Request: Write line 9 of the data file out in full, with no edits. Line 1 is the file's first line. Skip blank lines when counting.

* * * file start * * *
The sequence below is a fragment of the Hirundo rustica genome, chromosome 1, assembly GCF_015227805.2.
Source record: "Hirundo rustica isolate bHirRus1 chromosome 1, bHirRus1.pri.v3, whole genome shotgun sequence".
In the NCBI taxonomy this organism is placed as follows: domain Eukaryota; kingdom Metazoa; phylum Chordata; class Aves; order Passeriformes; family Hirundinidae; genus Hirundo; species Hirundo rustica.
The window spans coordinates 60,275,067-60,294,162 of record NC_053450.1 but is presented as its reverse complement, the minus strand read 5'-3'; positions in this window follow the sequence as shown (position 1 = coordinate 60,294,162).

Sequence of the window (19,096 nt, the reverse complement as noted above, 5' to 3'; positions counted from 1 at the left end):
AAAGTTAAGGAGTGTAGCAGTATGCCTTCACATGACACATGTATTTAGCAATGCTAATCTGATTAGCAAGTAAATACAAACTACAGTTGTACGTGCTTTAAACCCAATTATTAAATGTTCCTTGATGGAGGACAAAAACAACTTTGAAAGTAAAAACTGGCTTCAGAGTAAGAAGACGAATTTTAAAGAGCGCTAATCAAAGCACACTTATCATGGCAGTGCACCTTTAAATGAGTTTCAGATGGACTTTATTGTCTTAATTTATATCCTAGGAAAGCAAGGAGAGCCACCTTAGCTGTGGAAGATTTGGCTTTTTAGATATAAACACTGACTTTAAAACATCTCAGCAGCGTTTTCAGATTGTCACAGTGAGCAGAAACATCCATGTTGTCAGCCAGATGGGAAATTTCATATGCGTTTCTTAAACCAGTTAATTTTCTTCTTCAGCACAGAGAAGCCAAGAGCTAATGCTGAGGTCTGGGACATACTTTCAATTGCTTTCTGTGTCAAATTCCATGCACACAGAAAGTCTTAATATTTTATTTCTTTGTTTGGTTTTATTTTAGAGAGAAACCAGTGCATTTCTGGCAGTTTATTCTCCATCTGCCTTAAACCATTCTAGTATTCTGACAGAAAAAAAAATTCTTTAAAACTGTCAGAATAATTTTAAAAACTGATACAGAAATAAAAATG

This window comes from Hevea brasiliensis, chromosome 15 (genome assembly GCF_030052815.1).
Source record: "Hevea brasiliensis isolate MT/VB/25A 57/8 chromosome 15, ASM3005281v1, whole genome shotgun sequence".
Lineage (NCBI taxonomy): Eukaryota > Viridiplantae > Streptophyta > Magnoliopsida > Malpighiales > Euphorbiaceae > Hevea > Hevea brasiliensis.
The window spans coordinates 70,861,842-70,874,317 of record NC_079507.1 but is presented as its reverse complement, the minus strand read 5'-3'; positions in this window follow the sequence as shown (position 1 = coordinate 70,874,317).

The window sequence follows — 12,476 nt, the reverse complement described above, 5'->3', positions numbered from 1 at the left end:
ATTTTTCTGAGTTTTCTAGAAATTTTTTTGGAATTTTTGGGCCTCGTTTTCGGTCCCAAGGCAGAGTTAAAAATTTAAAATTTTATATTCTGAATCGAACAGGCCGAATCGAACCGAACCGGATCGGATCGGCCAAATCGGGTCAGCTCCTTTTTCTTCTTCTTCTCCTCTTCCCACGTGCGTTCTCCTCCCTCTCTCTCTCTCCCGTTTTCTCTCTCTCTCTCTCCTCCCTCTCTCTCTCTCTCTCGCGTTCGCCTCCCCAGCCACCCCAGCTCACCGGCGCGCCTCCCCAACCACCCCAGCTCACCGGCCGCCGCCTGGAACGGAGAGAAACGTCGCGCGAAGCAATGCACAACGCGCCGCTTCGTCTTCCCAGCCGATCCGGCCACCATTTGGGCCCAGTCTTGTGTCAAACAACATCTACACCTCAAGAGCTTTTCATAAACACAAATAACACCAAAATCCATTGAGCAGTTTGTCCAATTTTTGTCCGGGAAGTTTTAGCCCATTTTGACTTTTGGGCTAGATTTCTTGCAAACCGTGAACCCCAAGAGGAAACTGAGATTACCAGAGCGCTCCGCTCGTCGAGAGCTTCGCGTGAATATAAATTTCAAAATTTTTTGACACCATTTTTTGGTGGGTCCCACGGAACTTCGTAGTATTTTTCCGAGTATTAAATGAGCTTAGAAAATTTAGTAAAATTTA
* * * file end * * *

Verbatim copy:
Lineage (NCBI taxonomy): Eukaryota > Viridiplantae > Streptophyta > Magnoliopsida > Malpighiales > Euphorbiaceae > Hevea > Hevea brasiliensis.